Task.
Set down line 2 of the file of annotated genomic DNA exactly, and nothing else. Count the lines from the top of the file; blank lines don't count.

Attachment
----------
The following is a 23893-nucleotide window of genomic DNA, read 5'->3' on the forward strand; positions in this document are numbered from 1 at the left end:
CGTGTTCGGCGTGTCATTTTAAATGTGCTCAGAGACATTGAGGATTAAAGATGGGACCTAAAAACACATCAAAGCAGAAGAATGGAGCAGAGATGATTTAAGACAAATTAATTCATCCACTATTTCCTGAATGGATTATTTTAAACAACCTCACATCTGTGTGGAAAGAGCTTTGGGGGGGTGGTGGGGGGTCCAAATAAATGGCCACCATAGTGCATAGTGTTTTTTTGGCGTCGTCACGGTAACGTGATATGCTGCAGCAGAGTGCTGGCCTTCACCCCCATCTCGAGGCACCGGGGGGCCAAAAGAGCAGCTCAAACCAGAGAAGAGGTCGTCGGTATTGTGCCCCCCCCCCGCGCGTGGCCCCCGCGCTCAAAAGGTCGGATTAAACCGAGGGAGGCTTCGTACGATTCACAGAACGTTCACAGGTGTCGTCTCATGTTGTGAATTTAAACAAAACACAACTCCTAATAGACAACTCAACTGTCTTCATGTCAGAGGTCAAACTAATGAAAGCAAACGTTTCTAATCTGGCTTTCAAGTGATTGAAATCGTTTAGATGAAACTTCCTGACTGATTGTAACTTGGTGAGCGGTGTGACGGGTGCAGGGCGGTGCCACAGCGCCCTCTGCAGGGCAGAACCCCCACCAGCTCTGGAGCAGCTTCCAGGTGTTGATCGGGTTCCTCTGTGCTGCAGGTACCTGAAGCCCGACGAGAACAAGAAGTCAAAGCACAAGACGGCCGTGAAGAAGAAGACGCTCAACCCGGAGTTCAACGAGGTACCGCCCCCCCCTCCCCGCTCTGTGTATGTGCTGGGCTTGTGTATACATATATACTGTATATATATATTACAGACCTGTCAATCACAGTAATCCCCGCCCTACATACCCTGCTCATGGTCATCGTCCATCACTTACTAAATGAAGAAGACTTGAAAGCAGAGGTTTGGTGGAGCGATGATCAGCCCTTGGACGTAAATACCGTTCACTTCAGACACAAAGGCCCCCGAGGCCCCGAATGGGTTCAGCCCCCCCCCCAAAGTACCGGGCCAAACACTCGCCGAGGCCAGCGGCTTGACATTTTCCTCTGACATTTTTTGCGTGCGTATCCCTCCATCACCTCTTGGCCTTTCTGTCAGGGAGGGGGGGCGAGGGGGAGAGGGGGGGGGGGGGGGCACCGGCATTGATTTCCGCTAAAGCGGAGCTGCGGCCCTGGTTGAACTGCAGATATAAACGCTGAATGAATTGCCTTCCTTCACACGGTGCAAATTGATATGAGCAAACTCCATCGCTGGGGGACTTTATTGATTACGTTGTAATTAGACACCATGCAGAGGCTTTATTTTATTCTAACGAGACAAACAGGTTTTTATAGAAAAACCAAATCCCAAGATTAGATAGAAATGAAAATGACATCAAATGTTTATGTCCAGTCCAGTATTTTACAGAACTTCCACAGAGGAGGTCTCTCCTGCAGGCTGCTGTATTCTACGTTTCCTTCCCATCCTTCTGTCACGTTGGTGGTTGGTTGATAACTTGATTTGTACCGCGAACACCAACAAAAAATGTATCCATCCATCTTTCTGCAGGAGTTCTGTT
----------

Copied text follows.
CGTGTTCGGCGTGTCATTTTAAATGTGCTCAGAGACATTGAGGATTAAAGATGGGACCTAAAAACACATCAAAGCAGAAGAATGGAGCAGAGATGATTTAAGACAAATTAATTCATCCACTATTTCCTGAATGGATTATTTTAAACAACCTCACATCTGTGTGGAAAGAGCTTTGGGGGGGTGGTGGGGGGTCCAAATAAATGGCCACCATAGTGCATAGTGTTTTTTTGGCGTCGTCACGGTAACGTGATATGCTGCAGCAGAGTGCTGGCCTTCACCCCCATCTCGAGGCACCGGGGGGCCAAAAGAGCAGCTCAAACCAGAGAAGAGGTCGTCGGTATTGTGCCCCCCCCCCGCGCGTGGCCCCCGCGCTCAAAAGGTCGGATTAAACCGAGGGAGGCTTCGTACGATTCACAGAACGTTCACAGGTGTCGTCTCATGTTGTGAATTTAAACAAAACACAACTCCTAATAGACAACTCAACTGTCTTCATGTCAGAGGTCAAACTAATGAAAGCAAACGTTTCTAATCTGGCTTTCAAGTGATTGAAATCGTTTAGATGAAACTTCCTGACTGATTGTAACTTGGTGAGCGGTGTGACGGGTGCAGGGCGGTGCCACAGCGCCCTCTGCAGGGCAGAACCCCCACCAGCTCTGGAGCAGCTTCCAGGTGTTGATCGGGTTCCTCTGTGCTGCAGGTACCTGAAGCCCGACGAGAACAAGAAGTCAAAGCACAAGACGGCCGTGAAGAAGAAGACGCTCAACCCGGAGTTCAACGAGGTACCGCCCCCCCCTCCCCGCTCTGTGTATGTGCTGGGCTTGTGTATACATATATACTGTATATATATATTACAGACCTGTCAATCACAGTAATCCCCGCCCTACATACCCTGCTCATGGTCATCGTCCATCACTTACTAAATGAAGAAGACTTGAAAGCAGAGGTTTGGTGGAGCGATGATCAGCCCTTGGACGTAAATACCGTTCACTTCAGACACAAAGGCCCCCGAGGCCCCGAATGGGTTCAGCCCCCCCCCCAAAGTACCGGGCCAAACACTCGCCGAGGCCAGCGGCTTGACATTTTCCTCTGACATTTTTTGCGTGCGTATCCCTCCATCACCTCTTGGCCTTTCTGTCAGGGAGGGGGGGCGAGGGGGAGAGGGGGGGGGGGGGGGCACCGGCATTGATTTCCGCTAAAGCGGAGCTGCGGCCCTGGTTGAACTGCAGATATAAACGCTGAATGAATTGCCTTCCTTCACACGGTGCAAATTGATATGAGCAAACTCCATCGCTGGGGGACTTTATTGATTACGTTGTAATTAGACACCATGCAGAGGCTTTATTTTATTCTAACGAGACAAACAGGTTTTTATAGAAAAACCAAATCCCAAGATTAGATAGAAATGAAAATGACATCAAATGTTTATGTCCAGTCCAGTATTTTACAGAACTTCCACAGAGGAGGTCTCTCCTGCAGGCTGCTGTATTCTACGTTTCCTTCCCATCCTTCTGTCACGTTGGTGGTTGGTTGATAACTTGATTTGTACCGCGAACACCAACAAAAAATGTATCCATCCATCTTTCTGCAGGAGTTCTGTT